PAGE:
I'd like to propose an improvement for the FAQ. It was suggested I should post a question here to get things started.

Many problems (and therefore questions) can be avoided if the poster updates their packages/classes. I think it would be good to add a comment about that in the FAQ. For example, the following may be a good addition.

  • LaTeX is very stable but many problems are cause by classes and packages that are out of date.
  • If your question is bug-related then you should consider updating your classes and packages to the most recent version.
  • How to update depends on your LaTeX installation and operating system. If it's TeX Live then you can updatee by running tlmgr from the command line, or running the tlmrg GUI.

Of course there could be link from the last sentence to a page that explains how to update for Mac/Windows/Unix and all the possible distributions.

What do you think?

  • 1
    +1, but are you purposely using upgrade instead of update? It seems to me that update is more commonly used. Addition: Let's make sure there are good How do I update my [TeX Live / MiKTeX / XYZ] system? references to link to, either questions on here or external guides.
    – doncherry
    Jan 26, 2012 at 10:17
  • @doncherry I thought upgrade was better but I changed to update.
    – user10274
    Jan 26, 2012 at 10:21
  • 1
    and so in true Carollian fashion, you wrote "updade". I suspect that mome raths updade frequently. Jan 26, 2012 at 12:55
  • 5
    there are times when it's a bad idea to update, for example, you've been working on your dissertation for two years, and the problem arises just one week before it's due. at that point, it's better to find a workaround than to start over from a new base. and update immediately after the dissertation has been accepted and the final copy turned in. Jan 26, 2012 at 13:49
  • 3
    @barbarabeeton Sure, but the FAQ could provide a link to a page explaining the advantages/disadvantages of updating and how to do it.
    – user10274
    Jan 26, 2012 at 14:02
  • 2
    It's a nice idea, but as barbara mentioned, I'm also quite reticent to suggest a full distro update in the wild at first. Maybe the FAQ could have an entry on how to query/display engines/packages versions; then the OP could say, "I use the foo package, version 1.2. Jan 27, 2012 at 18:20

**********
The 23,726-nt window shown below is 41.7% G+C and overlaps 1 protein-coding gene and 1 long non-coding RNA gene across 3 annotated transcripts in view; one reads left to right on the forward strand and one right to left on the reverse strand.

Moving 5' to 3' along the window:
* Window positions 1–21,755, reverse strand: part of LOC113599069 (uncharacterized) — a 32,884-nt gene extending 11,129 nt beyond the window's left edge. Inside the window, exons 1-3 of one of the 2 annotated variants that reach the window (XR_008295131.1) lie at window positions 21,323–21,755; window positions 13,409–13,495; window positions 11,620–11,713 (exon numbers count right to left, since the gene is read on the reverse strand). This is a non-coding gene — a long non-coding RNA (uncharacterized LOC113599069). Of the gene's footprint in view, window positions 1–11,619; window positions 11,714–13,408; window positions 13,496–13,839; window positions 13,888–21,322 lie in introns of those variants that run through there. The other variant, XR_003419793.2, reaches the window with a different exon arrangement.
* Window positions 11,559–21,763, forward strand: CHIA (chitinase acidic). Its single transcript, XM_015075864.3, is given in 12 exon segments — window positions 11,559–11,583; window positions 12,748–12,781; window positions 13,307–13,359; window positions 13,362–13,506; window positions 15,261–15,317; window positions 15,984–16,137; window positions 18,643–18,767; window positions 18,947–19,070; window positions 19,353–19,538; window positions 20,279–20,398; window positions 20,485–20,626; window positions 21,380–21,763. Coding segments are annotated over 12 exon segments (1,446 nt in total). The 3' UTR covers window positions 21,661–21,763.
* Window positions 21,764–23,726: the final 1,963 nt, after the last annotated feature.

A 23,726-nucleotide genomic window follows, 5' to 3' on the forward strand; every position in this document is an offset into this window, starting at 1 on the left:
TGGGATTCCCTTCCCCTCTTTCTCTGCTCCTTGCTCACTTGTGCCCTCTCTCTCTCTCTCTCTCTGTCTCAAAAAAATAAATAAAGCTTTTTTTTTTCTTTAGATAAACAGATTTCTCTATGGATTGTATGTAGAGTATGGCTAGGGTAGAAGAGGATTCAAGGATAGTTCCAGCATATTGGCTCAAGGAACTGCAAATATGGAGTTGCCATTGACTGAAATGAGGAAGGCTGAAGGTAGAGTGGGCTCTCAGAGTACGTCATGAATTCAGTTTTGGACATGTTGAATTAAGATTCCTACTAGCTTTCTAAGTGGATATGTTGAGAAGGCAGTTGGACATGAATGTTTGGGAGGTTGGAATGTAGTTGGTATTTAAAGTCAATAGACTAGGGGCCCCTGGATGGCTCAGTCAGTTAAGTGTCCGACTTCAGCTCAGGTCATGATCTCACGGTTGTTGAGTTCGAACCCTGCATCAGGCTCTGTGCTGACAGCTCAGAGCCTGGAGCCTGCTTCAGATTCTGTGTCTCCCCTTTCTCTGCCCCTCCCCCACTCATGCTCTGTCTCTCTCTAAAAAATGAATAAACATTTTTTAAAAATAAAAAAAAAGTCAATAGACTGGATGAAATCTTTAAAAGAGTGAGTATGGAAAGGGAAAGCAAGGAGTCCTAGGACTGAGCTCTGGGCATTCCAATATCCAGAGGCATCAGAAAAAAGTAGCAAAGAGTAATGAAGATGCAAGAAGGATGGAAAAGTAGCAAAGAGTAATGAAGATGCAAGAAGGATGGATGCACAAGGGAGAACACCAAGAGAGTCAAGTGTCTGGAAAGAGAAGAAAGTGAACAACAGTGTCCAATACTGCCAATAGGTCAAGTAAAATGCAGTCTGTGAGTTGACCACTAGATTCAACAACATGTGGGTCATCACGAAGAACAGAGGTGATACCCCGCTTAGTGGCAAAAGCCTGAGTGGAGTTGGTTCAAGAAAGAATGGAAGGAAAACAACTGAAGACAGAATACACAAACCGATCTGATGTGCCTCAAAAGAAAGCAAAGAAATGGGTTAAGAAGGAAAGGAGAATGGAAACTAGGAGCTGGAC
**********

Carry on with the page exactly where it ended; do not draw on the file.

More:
• @PauloCereda I never intended advising to update the entire distribution. Just a bit of common sense is what I meant. Check your version with the most recent version, that's all/
    – user10274
    Jan 27, 2012 at 18:25
  • @MarcvanDongen: ah sorry, I see your point now. :) In that case, I don't see any potential harms, only if the package depends on other packages like expl3. :) Jan 27, 2012 at 18:31

2 Answers 2


We currently have

To help people answer your question quickly and precisely, remember to ask clear questions and, if possible, to include a small example of code that shows the problem that you want to solve.

Perhaps we should add to the end

If you are having an issue with a specific package, document class or program, it's a good idea to include in your question which version you are using. For LaTeX classes and packages, adding \listfiles to your preamble will give you a handy list of all the files used by your example: you can then copy this into your question from your .log file. Also please mention which operating system you are using.

Finally, it should be noted that many problems and bugs are caused by classes and packages that are out of date. Before positing a question to TeX.sx about your bug, you may consider updating your relevant class and packages. Before updating, it is always a good idea to back up your previous installation.